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A left approach to Brexit

eu_minusukPaul Mason and Chuka Umunna would normally be expected to come up with radically different proposals with regard to Labour’s policies, yet they are putting forward more or less the same solutions to the most pressing problem underlying Brexit, that of Free Movement of Labour (FML), Mason in an article in the New Statesman, Umunna in a speech to a conference on ‘Progressive Capitalism’.

Essentially they are both concerned that the UK remains with access to the single market, and have both indicated that a position which regulates labour movement to some degree might be negotiable and therefore consistent with and acceptable to the Brexit vote. Leanne Wood, the Plaid Cymru leader, has indicated that a Norway type EEA position might fulfil the same objective.

Whether this would be negotiable is doubtful, although at best it would be tweaking which would be unlikely to satisfy the majority of brexiteers, unless there was a major change in outlook by the EU, of which there is no sign, or growing concern about the effects of Brexit, which there is some evidence of.

The debate is basically about whether there should be a ‘hard’ or a ‘soft’ Brexit. It is unfortunate that the media have been allowed to get away with these characterisations, which must be confusing to many, but the ‘soft’ version is that of remaining with access to the single market, and largely still subject to EU rules, either through the EEA, as with Norway or through a series of bilateral treaties as with Switzerland. (It is interesting to note that the 2014 Swiss referendum which voted against free movement has not been accepted, and the issue remains unresolved, although that cannot continue indefinitely. Worth keeping an eye on). The ‘hard’ version is of withdrawal from the single market, at least on the same terms as existing members, with exports facing tariffs and, crucially the huge export of financial services to the EU threatened, but with no further subjection to EU rules, including FML.

In the run up to the referendum, while the claims of the brexiteers were far more fictitious than those of the remain camp, given the context it was not unreasonable for many people to dismiss all the claims, on a ‘cry wolf’ basis. However, the recent question marks over continued investment at the Nissan plant at Sunderland (80% of production exported) and the plans of banks to relocate to the EU are bound to have had a sobering effect on public opinion which is likely to grow.

Politically the Tories are deeply divided on the issue. The ‘hard’ line is either a cunning device to discredit the brexiteers, including May’s only real rival, Boris, by proving that it would be an economic disaster, or of preventing a split and winning back the vote that decamped to UKIP. This last objective, however, is unlikely to be realised against the substantial opposition to a ‘hard’ policy by many Tory moderates, as indicated by the results of the recent Witney by-election, where a  section of the Tory vote went to the Lib-Dems, overwhelmingly it can be assumed on this issue.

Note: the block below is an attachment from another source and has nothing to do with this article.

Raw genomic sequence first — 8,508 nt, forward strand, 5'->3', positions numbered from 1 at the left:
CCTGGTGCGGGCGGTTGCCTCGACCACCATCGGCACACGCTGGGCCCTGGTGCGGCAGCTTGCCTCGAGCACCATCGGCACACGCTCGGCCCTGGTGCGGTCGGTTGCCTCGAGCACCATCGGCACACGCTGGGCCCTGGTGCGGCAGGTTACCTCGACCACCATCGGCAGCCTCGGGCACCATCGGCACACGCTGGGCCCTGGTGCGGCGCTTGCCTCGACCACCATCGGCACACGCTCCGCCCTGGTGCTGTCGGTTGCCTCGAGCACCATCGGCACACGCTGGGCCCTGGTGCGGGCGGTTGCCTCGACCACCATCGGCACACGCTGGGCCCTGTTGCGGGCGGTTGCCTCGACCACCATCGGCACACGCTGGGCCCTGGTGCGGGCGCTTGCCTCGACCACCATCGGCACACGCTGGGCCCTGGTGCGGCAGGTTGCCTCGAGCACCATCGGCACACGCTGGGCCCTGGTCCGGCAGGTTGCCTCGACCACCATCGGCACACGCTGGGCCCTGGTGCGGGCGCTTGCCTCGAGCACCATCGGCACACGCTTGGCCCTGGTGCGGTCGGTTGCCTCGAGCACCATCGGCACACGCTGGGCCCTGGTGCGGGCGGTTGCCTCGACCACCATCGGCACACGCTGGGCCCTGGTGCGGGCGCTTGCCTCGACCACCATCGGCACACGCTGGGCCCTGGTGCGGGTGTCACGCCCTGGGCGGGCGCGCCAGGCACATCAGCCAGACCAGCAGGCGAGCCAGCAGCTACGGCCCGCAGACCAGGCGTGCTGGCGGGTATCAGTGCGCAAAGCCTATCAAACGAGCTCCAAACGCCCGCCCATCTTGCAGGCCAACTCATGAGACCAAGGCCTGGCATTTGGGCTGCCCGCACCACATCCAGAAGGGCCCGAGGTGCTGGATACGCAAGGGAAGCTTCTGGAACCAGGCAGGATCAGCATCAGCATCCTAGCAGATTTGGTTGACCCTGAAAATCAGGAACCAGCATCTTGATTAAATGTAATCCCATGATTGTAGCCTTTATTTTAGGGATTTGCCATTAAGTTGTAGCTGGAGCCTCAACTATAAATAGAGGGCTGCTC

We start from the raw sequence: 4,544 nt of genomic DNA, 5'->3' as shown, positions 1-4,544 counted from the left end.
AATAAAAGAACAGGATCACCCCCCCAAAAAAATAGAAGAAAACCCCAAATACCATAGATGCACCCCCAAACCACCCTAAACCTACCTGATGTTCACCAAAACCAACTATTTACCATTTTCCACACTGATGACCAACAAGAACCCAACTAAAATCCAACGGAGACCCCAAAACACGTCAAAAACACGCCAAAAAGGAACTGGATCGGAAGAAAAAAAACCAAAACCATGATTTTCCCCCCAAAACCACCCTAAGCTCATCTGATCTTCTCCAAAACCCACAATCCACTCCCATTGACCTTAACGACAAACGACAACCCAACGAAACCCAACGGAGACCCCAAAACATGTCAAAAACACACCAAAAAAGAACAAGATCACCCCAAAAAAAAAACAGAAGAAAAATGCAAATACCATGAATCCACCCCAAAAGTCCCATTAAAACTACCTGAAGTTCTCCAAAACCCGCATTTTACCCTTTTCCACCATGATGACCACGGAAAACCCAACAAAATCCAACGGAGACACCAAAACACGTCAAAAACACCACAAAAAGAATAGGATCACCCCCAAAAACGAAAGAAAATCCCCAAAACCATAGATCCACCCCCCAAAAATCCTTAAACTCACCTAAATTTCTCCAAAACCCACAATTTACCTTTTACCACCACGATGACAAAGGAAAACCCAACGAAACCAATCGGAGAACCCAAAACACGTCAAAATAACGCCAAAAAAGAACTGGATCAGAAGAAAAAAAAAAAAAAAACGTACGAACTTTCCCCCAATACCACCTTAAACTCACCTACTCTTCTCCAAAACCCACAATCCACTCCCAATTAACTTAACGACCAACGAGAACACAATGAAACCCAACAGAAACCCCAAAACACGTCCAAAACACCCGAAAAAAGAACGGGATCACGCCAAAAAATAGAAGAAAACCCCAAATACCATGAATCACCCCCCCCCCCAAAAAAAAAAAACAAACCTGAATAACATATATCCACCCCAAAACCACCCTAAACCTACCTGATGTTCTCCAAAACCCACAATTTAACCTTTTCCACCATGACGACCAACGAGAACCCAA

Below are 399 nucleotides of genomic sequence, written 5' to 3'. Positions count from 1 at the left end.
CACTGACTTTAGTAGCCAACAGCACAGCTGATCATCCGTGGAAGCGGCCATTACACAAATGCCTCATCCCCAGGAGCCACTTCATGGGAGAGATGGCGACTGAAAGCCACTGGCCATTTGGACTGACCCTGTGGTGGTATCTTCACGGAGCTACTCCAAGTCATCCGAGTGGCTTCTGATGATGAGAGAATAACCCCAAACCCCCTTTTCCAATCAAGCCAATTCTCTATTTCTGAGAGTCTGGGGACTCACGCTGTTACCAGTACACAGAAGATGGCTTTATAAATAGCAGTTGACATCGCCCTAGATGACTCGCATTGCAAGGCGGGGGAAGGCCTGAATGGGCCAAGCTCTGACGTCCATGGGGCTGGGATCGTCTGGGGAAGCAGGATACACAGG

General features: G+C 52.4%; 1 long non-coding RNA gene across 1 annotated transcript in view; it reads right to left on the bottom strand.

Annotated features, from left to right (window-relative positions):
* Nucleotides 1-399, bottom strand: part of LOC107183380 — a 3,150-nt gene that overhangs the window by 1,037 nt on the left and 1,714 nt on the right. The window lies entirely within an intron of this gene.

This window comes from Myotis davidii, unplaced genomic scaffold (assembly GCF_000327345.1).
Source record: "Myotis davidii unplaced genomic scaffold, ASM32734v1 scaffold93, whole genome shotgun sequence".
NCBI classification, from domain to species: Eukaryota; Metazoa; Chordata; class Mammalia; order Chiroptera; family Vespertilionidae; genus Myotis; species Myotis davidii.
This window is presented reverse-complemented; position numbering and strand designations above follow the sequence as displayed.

Indeed this undoubtedly represents the biggest opportunity for the Lib-Dems since the 2015 election, and they will seek to put themselves at the head of, or integral to, a movement opposed to a ‘hard’ Brexit which is likely to attract large numbers of Tory and and Labour ‘moderates, ’ although short of a general election it is difficult to see their influence being decisive, which is why one will almost certainly not be held, but there is certainly scope for a strong campaign.

So where does Labour fit into all of this? Labour’s official policy is for a ‘soft’ Brexit, with continued access to the single maket, including the City, protection of residency rights here and in the EU, maintenance of rights at work, and ultimately a parliamentary vote before article 50 is triggered, although not a second referendum as called for by Owen Smith. There are differences over FML, with Keir Starmer, the new Brexit shadow, and other MPs backing curbs, with Corbyn continuing to fully support FML, wrongly in my view. There is nothing particularly socialist about FML (see K. Marx on the “reserve army of the unemployed”).

How this all plays out remains to be seen. If it becomes more apparent that a ‘hard’ Brexit will have extremely adverse economic consequences there is less likelihood of it happening, and some Norway type/ EEA arrangement is the likely outcome. This would not be wholly disadvantageous. It would mean greater control over agriculture, fisheries and regional policy, for instance. There would be no role in decision making, but much of this is related to the Euro anyway, which all members, apart from the UK and Denmark, are either members of or are obliged to join.